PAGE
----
• Course: Dessert
  • Place of Origin: Indian subcontinent
  • Region or state: North and Central India
  • Main ingredients: Plain flour, sugar, rice flour, fennel seeds

Soft from the center with a crunch on the circumference, relish the scrumplicious taste of Malpua, also known as Pua, the delectable Indian sweet served as a dessert or a snack in many Indian households. Originating from the Indian subcontinent and popular in India, Nepal, and Bangladesh, Malpua is one of the sweets that is served during religious occasions such as Diwali, Holi, or as a prasad in pooja/aarti. Made with plain flour and in some states by adding rice flour as well, along with sugar, milk or water to make a thick batter and cardamoms for the aroma, the batter is then poured in hot oil in batches to make the crispy soft and delicious malpua.

The history of Malpua goes back to the Vedic period when the Aryans used to consume Barley as their main staple. One of the preparations from Barley was Malpua, where barley flour was either fried in ghee or boiled in water, and then dipped in honey. The current Malpua still conserves the name and the basics of this preparation. Malpua is also one of the ‘ChhappanBhog’ in Jagannath Puri evening prayers in Puri, Orissa. There are several variations where crushed fruits like banana, pineapple, or coconut, are added in the batter in different regions of India and can be topped with sliced nuts for enhanced taste. Be it festivals, parties, or just evening cravings, Malpua always is a delight to devour and is easy to prepare as well. serve them just as you like – drenched in sugar or honey syrup, or with rabdi, the intoxicating aroma and the incredible taste will make you lick your fingers after every piece.

Making of Malpua

Malpua is usually made with thickened milk, but since that takes time, this step can be skipped, and boiled milk can be used with a little bit of water to make the batter. Or you can also use milk powder and mix it with hot water if you don’t have milk.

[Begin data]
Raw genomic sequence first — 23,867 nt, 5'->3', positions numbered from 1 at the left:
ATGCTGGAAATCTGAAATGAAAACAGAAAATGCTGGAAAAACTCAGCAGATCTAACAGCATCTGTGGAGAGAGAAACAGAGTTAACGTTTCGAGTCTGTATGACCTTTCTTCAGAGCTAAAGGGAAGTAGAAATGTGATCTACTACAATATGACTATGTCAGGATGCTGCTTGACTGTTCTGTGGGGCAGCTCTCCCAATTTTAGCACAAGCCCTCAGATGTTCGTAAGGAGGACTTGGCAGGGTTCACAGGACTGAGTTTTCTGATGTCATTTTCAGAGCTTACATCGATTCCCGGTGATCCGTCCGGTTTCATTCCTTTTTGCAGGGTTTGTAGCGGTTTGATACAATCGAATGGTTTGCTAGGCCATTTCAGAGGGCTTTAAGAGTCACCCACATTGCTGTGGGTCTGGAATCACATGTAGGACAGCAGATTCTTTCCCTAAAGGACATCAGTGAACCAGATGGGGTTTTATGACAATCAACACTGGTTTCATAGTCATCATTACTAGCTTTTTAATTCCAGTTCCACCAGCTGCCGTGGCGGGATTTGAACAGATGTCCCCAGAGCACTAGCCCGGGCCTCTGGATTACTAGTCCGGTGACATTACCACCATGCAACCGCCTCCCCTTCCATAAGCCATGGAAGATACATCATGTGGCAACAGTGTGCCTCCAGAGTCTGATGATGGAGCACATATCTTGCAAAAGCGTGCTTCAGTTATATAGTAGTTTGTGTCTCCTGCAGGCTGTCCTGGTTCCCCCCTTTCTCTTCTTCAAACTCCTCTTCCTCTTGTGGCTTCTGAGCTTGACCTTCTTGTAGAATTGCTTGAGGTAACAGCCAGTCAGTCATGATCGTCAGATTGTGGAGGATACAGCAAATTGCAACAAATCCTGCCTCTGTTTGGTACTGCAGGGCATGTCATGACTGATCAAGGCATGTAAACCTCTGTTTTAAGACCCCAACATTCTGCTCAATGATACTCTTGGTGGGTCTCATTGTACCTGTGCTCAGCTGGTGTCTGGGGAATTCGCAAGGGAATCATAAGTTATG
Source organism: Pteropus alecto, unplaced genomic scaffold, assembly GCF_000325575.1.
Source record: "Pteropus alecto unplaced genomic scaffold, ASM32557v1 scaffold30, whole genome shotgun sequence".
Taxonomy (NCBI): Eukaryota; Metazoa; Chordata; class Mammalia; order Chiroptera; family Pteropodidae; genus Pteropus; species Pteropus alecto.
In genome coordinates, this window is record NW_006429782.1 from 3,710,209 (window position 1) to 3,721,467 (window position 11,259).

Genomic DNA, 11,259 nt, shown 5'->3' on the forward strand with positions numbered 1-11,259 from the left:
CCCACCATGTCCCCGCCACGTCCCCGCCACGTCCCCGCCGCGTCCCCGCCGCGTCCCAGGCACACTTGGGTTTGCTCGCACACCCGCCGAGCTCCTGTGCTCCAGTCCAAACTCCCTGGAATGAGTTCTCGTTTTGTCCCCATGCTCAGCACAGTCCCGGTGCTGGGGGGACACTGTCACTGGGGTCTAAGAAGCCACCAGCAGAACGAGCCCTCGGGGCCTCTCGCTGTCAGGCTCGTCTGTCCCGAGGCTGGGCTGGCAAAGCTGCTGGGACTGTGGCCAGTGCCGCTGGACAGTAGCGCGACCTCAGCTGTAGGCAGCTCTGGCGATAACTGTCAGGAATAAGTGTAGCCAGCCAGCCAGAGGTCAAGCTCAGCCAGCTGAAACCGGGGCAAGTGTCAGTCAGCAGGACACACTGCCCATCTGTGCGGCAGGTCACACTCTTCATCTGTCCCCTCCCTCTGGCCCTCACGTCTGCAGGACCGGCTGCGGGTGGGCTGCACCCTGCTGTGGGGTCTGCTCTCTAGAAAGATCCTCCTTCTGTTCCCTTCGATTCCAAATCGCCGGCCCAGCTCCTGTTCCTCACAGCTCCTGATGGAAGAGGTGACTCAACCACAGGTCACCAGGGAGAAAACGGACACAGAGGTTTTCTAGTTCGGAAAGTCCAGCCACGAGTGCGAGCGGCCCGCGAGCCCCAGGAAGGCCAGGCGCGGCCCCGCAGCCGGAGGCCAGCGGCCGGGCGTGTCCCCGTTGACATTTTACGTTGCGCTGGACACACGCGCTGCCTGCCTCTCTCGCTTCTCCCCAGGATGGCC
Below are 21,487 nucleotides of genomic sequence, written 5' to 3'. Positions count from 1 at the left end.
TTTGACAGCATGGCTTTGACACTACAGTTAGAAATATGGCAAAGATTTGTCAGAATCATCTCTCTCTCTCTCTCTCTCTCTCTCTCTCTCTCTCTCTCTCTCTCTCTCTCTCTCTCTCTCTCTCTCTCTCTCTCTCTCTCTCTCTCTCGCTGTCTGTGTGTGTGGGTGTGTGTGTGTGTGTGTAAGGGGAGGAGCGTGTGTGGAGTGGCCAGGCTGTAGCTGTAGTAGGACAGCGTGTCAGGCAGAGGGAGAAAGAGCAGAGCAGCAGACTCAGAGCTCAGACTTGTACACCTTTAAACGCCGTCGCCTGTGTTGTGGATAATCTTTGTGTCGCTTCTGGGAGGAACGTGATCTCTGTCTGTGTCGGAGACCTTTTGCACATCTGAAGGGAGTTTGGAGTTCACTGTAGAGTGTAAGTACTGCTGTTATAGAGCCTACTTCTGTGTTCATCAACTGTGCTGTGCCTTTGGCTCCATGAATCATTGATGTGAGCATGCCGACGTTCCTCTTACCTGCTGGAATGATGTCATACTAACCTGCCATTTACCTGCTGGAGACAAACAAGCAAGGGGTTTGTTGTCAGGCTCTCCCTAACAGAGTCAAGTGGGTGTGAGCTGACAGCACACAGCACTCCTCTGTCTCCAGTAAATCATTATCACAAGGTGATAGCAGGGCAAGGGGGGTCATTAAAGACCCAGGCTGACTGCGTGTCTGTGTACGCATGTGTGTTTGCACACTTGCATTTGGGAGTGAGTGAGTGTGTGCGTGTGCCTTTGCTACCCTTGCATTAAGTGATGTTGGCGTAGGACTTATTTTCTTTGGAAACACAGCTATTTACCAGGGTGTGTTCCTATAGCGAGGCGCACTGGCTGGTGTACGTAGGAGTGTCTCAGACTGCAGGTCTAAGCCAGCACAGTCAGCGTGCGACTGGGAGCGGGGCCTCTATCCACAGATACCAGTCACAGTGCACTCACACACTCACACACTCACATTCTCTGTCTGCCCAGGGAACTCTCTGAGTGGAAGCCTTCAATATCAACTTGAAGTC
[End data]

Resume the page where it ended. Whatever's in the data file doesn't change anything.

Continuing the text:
In a bowl, take some plain flour, sugar as required, fennel seeds, and cardamom powder and mix well. Now add the milk in batches so that there are no lumps formed and get the batter into a semi thick consistency. Beat the batter very well for about a minute to get the fluffy pancake like center or leave it like this if you want thin and crispy Malpua. Sugar syrup is not required if sugar is added in the batter, but if you wish to make it, then cook together some sugar with water in a pan till it turns slightly golden for later use .

In a small pan or kadhai, heat oil or ghee and pour half a ladle of batter, do not spread. The batter will spread on it own depending on its consistency. Flip the Malpua once it turns golden from one side and fry the other side as well. now serve them like this or dip them for a few seconds in the sugar syrup and garnish with some chopped nuts before devouring.

Nutritional Content

One Malpua gives 123 calories, out of which carbohydrates comprise 84 calories, proteins account for 3 calories, and the remaining 35 calories come from fat. One Malpua provides 6 percent of the total daily calorie requirement of a standard adult diet of 2000 calories.



A succulent Indian pancake that is juicy and fluffy from the center and crispy from the edges, Malpua is a wholesome sweet delight with its lacy perfection and a punch of aromatic fennel seeds, that lifts the mood instantly and appeases the sugar pangs.

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